j. Duty to submit annual report 13 : The Directors have the duty to submit report to the Ordinary General Assembly meeting. It must include a comprehensive statement of all the amounts received by directors during the financial year in the way of emoluments, share in the profits, attendance fees, expenses, and other benefits, as well as of all the amounts received by the directors in their capacity as officers or executives of the company, or in consideration of technical, administrative, or advisory services.
k. Accountability towards Shareholders: Under the law every stockholder shall have the right to institute the action in liability against Directors on behalf of the company if the wrongful act committed by them is of a nature to cause him personal prejudice. However, the stockholder may institute such action only if the company’s right to institute it is still valid and after notifying the company of his intention to do so. lf a stockholder institutes such action, he shall be adjudged (compensation) only to the extent of the prejudice caused to him 14 .
Penalties for breach of directors duties or abuse of position are severe and include:
1. liability to company, to its shareholders and to third parties; and
2. imprisonment for a maximum of five (5) year; and
3. a fine of between Saudi Riyals ten thousand and one hundred thousand (SAR 10,000 and SAR 100,000).
1 Issued by the Board of Capital Market Authority pursuant to Resolution No. (1/212/2006) dated 21/10/1427H. (corresponding to 12/11/2006G.) based on the Capital Market Law issued by Royal Decree No M/30 dated 2/06/1424H. (corresponding to 31/07/2003G. )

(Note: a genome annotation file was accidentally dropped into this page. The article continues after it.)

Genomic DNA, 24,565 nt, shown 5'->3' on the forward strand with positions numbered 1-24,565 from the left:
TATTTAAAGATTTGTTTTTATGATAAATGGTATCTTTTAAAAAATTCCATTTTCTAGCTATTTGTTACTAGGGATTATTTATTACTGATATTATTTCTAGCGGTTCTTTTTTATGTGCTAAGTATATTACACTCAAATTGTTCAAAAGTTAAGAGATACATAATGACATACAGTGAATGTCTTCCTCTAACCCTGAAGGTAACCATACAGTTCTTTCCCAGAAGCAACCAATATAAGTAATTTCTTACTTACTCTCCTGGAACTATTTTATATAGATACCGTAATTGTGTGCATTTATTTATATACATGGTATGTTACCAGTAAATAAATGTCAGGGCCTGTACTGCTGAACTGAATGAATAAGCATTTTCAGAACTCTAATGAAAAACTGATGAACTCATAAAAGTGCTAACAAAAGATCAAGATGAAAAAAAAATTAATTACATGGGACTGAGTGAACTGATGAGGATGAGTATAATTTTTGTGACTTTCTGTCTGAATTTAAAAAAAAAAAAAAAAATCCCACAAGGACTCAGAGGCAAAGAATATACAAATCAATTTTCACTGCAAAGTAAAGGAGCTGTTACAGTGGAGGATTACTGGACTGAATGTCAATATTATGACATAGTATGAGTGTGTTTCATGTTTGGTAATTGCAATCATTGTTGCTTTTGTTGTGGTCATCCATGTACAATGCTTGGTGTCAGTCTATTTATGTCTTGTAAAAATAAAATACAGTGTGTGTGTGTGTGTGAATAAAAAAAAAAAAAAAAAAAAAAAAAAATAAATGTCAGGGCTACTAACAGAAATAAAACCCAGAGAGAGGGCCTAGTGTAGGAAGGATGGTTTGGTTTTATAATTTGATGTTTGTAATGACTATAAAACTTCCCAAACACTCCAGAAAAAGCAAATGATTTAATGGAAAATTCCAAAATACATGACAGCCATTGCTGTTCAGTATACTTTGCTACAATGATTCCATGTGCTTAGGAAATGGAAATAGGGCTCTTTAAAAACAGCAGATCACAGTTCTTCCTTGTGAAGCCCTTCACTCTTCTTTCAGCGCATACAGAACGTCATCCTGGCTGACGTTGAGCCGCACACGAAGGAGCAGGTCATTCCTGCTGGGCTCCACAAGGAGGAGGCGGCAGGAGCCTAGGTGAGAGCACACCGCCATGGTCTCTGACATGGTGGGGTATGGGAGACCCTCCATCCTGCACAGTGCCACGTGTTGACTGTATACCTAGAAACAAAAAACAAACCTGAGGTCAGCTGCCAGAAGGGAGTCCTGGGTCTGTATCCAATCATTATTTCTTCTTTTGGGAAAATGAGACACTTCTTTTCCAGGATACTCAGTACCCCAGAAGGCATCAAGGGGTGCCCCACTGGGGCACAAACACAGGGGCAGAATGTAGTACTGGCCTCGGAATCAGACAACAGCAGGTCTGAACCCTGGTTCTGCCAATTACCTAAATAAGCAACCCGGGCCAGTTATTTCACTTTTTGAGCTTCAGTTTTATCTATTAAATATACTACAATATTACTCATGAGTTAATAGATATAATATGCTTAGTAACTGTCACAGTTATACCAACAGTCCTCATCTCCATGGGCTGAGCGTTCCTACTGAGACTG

2 As amended by CMA Resolution No.(1-1-2009) dated 8/1/1430H (corresponding to 5/1/2009 G.)
3 In its annual report dated 2008, the CMA stated that it will create an independent department to monitor compliance of listed companies with the corporate governance regulations. According to the CMA annual report of 2009, 6 companies failed to comply in 2009 with disclosure in their board of directors’ reports for the preceding year, in accordance with the requirements of the “Corporate Governance Regulations”, as compared with 11 companies in 2008.
4 Article 69 of the Companies Law and Article 18 of CGR.
5 Article 70 of the Companies Law and Article 18 of CGR.
6 Article 71 of the Companies and Article 18 of CGR
7 Article 72 of the Companies Law and
8 Article 11 of CGR
9 Article 76 of the Companies Law
10 Article 77 of the Companies Law
12 Article 73 of the Companies Law and Article 11 (h) of CGR.
13 Article 9 of CGR
14 Article 78 of the Companies Law